A regional lobby has an answer for capital cities grappling with congestion: look to the bush.
It comes as a new report shows Australia’s cities are at their most congested state, with the highest rates of population growth felt in Melbourne and Perth.
It places “regional capitals” such as Wagga in an ideal position to mitigate “crippling” congestion, according to Regional Capitals Australia (RCA).
“Australia’s population is growing rapidly and our metropolitan cities are already crippled with rising congestion, putting regional capitals in a position to ease the squeeze,” RCA chairman Deirdre Comerford said.
The report, State of Australian Cities, said population growth was clogging up the transport systems of major cities and making capacity of freight, ports and airports a challenge for policy-makers.
The recent Australian Infrastructure Audit estimates the cost of national congestion will increase to $53.3 billion in 2031.
Councillor Comerford urged decision-makers to “commit” to regional capitals.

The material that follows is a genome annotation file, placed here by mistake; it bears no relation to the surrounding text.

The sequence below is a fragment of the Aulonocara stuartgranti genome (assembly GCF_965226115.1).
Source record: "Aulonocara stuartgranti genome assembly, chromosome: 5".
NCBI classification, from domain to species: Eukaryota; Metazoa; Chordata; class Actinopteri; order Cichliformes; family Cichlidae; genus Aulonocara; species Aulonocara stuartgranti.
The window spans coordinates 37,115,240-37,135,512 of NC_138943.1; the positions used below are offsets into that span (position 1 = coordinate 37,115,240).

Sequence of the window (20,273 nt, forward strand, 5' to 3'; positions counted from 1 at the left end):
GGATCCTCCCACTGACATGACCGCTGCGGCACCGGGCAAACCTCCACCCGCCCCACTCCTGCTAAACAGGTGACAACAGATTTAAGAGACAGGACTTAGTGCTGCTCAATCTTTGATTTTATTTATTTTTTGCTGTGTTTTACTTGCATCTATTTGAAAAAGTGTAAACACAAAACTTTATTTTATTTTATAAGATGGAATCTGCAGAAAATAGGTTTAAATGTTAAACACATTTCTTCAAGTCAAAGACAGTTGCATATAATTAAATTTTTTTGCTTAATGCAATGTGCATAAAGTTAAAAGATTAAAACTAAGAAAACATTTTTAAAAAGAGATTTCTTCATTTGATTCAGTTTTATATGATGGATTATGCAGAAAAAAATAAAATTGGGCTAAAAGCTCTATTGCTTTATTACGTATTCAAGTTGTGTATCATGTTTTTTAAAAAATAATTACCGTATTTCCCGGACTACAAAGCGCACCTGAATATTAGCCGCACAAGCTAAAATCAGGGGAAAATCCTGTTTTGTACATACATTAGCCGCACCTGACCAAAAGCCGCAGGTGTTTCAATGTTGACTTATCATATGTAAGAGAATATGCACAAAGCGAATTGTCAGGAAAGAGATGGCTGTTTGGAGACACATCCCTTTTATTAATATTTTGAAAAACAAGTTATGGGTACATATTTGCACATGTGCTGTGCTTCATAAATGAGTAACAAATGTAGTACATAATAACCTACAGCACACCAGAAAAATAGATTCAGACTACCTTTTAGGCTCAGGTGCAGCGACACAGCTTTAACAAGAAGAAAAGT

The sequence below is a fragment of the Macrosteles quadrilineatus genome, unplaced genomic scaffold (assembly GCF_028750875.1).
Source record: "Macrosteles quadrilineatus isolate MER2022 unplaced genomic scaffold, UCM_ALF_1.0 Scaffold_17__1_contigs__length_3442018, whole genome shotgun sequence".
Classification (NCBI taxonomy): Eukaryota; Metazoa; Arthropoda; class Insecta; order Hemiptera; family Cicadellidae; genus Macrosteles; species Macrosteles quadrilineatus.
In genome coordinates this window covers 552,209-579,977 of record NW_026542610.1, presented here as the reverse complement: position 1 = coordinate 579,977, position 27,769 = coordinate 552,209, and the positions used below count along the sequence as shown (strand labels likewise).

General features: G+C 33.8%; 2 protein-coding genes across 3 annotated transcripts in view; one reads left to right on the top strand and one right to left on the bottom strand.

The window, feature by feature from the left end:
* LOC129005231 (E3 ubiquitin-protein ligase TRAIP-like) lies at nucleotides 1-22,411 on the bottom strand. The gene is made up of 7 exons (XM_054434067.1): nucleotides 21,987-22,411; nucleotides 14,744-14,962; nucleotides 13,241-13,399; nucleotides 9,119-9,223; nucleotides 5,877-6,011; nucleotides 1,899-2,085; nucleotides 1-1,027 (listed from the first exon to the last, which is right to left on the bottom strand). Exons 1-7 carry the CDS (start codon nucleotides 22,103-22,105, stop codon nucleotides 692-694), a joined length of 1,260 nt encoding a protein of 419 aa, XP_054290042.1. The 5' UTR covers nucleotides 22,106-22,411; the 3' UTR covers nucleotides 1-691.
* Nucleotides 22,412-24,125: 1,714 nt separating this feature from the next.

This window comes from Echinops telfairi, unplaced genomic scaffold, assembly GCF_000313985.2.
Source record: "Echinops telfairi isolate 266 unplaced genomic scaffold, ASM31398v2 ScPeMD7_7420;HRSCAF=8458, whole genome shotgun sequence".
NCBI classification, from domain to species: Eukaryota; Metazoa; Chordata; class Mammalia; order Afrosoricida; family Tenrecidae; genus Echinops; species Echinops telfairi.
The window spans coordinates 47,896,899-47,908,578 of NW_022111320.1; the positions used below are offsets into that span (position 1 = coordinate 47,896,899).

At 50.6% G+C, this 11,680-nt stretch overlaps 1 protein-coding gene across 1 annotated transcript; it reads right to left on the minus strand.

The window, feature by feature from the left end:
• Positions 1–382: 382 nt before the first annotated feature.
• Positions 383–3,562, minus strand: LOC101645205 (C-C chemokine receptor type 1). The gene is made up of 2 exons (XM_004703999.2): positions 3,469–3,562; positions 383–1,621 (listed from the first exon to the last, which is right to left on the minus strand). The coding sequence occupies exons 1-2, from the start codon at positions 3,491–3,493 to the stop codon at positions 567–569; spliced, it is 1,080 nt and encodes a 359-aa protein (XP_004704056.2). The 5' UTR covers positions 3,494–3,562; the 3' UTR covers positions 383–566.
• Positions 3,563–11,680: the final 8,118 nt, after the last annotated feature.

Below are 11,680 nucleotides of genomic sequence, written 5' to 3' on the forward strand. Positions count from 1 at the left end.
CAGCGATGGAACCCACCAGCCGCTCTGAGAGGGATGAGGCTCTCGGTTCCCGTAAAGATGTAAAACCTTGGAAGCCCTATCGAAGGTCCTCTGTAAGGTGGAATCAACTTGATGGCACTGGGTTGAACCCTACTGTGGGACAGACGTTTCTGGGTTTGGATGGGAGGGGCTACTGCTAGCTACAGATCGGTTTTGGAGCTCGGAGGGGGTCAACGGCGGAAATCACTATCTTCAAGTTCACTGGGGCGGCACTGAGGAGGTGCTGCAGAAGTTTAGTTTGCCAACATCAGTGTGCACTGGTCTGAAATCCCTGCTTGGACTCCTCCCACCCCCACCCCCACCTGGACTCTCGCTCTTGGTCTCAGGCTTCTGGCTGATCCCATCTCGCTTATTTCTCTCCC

“The time for a rethink is now,” he said.
“RCA has made a clear call to action – our national leaders must take a good look at the potential that sits outside the urban growth boundaries of our capital cities – and commit to sustainably growing our regional capitals.”
Cr Comerford said regional capitals needed a new wave of infrastructure investment to make them more productive and meet the “growing need” for the movement of freight and people throughout the regions.
The state government is currently investigating the possibility of a Wagga bypass that key players such as Committee 4 Wagga (C4W) believe will boost the productivity of the city.
Also highlighted in the report was the growing concern of having an ageing population.
Last week, it was revealed Coolamon had the highest rate of average age increases in the Riverina, while Wagga had the youngest rate. But mayor Rod Kendall attributed that to transient population factors such as the army bases and the university.
The report said educational attainment and employment levels are lower across the board in regional areas.
“This report clearly states that there is ‘a large pool of underutilised human capital’ in our cities, which must be garnered to shift the level of productivity in Australia more broadly,” Cr Comerford said.
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